King Mahendra's repeated characterization of parties as being corrupt and divisive and as being pawns of foreign powers was not without substance. The record of political parties did not inspire confidence in their capacity to provide the leadership and authority necessary in a difficult transitional period. Efforts to blame the king for the failure of the Nepalese parties to mature were clearly part of an India-led campaign to defend the Nepali Congress' use of its majority to marginalize the monarchy.
With the introduction of the Panchayat system, the process of political, economic, social and cultural consolidation gathered pace. A polity that based itself on the grass-roots mobilization of the people, under the active leadership of the crown, provided the basis for radical reforms to the land-ownership structure and the Civil Code. The sustained effort to encourage the Nepali language as a key attribute of nationhood encompassed bringing in sections of the diaspora to enrich institutions like the Royal Nepal Academy .
India 's humiliation in its 1962 war with China , moreover, lifted some pressure off the new regime. Specifically, it allowed Nepal to craft a foreign policy independent of New Delhi 's influence. The extent of the power King Mahendra exercised in articulating Nepal 's national interests and concerns to his Indian audience was underscored by, among other things, the fact that leaders from Nehru to Indira Gandhi would take out time for consultations with the Nepalese monarch at New Delhi airport whenever he was on his way overseas.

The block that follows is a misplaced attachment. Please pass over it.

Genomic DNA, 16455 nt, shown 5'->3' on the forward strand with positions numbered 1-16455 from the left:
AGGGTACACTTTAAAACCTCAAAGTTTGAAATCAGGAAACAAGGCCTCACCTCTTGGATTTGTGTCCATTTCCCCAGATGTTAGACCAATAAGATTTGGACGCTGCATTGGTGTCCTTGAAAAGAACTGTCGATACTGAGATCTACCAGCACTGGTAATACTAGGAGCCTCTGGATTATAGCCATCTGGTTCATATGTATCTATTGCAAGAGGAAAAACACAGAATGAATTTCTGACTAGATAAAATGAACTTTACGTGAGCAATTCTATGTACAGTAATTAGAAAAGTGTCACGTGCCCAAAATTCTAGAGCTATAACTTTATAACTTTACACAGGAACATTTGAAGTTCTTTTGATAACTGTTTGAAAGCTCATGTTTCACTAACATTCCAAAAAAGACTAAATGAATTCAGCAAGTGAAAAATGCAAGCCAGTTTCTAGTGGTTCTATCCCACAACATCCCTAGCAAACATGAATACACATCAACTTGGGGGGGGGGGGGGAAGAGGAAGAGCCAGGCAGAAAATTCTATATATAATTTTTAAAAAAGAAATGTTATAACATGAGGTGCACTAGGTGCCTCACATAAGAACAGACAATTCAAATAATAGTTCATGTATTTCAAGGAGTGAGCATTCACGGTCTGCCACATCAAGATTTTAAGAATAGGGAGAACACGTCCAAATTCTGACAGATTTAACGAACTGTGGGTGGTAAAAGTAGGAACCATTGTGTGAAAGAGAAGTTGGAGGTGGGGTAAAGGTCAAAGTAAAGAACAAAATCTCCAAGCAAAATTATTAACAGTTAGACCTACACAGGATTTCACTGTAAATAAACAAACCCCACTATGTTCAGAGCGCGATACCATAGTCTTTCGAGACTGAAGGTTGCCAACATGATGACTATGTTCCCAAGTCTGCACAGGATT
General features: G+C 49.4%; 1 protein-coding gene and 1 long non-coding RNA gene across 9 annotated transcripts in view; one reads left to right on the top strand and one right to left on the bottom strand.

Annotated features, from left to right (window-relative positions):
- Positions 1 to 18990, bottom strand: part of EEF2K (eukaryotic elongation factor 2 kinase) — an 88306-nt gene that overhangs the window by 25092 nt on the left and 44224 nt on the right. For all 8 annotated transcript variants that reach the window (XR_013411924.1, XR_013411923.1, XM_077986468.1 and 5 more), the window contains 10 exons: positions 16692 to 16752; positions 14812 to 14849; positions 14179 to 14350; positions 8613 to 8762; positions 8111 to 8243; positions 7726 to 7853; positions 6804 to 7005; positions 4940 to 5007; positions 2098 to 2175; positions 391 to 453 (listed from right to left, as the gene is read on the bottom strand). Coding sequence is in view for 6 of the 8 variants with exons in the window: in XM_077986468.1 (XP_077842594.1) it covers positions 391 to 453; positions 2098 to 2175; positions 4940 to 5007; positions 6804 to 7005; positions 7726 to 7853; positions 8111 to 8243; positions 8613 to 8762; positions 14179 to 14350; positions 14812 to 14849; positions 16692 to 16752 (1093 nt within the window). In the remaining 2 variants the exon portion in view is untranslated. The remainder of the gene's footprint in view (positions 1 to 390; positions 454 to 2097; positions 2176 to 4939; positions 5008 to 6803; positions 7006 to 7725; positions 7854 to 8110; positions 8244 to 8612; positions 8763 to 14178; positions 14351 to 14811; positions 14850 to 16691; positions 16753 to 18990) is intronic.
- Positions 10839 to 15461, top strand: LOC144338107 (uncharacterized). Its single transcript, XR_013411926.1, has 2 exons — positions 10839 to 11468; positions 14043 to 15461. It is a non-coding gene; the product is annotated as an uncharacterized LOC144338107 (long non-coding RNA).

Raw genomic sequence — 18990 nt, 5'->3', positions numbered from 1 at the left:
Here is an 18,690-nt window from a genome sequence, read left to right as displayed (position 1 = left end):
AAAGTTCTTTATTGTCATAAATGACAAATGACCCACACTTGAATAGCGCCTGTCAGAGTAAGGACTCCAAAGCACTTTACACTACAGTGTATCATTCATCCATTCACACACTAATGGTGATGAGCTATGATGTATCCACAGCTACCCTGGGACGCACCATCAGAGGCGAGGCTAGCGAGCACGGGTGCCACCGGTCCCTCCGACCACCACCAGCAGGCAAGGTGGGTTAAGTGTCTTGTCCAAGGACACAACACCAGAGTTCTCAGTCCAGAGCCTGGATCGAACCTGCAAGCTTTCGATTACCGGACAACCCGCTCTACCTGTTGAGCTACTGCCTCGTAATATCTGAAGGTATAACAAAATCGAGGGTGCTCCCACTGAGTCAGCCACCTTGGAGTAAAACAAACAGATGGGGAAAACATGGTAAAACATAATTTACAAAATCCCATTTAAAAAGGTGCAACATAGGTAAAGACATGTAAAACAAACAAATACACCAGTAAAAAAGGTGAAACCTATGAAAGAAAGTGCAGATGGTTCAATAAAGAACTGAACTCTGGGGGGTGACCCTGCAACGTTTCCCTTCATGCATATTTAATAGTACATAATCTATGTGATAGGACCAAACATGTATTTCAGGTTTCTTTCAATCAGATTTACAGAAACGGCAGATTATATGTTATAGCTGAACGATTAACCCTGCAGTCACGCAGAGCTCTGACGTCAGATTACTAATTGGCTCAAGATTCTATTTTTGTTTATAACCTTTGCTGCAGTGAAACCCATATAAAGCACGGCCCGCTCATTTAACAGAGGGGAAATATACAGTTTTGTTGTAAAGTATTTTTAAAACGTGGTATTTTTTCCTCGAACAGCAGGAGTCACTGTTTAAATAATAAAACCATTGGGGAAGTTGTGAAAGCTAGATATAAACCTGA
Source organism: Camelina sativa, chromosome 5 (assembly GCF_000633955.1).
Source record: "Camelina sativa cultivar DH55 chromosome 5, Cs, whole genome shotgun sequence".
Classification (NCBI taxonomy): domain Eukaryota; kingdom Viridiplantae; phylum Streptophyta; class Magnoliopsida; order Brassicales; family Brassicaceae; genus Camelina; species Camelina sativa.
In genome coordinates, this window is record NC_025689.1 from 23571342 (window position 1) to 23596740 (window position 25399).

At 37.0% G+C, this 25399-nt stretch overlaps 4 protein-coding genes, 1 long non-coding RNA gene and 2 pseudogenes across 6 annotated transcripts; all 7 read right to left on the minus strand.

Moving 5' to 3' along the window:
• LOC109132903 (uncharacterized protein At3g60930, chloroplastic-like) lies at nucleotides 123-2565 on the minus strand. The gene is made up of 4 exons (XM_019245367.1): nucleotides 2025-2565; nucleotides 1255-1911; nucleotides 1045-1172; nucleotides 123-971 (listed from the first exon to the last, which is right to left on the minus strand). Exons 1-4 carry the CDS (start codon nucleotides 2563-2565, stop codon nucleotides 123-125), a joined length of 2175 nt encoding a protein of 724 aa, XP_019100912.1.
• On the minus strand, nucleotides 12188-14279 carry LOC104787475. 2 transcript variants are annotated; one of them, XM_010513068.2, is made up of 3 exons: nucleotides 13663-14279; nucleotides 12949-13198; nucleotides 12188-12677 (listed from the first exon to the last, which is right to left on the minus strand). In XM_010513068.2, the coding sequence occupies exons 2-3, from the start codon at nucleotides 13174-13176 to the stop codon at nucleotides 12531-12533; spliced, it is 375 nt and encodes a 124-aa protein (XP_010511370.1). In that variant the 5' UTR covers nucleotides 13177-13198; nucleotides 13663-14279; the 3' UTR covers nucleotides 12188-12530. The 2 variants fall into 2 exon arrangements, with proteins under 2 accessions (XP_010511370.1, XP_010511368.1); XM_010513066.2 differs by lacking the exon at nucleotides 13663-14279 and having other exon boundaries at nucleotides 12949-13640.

India still forced the royal regime to sign unequal treaties on arms purchases and border issues. However, King Mahendra sought to offset such imbalances by raising Nepal 's international profile. The king's state visits to the United States under the Republican Dwight David Eisenhower and Democratic Lyndon Baines Johnson administrations mirrored the early impact made by the foreign policy of a country that had just come out of isolation.
The support King Birendra's Zone of Peace proposal received from 116 nations espousing diverse political ideologies and adopting different polities underscored the dignity of a small nation aspiring to prosper in tranquility. Nepal 's election twice as a non-permanent member of the UN Security Council was another milestone in its diplomatic annals, achieved through painstaking effort.
Significantly, the Panchayat system showed how a balanced and mature foreign policy could foster economic progress. Nepal 's two immediate neighbors, both superpowers and a wide range of economically influential nations had become partners in its development endeavors. Admittedly, berating the Panchayat system for not doing enough becomes easy when one refuses to recognize the point from which it had to begin.
Over time, the Panchayat regime recognized the broader international and regional currents encouraging political liberalization. There were discussions under way to amend the constitution in response to this aspiration for change. At this point, Nepal came under a crippling Indian trade and transit embargo.
Although the immediate trigger is described as India 's displeasure at Nepal 's purchase of anti-aircraft guns from China at bargain prices – which New Delhi claimed was in violation of Indo-Nepalese treaty provisions – it came against the background of India 's consistent effort to assert its long-term geo-political and security goals all the way up to the Nepalese Himalayas.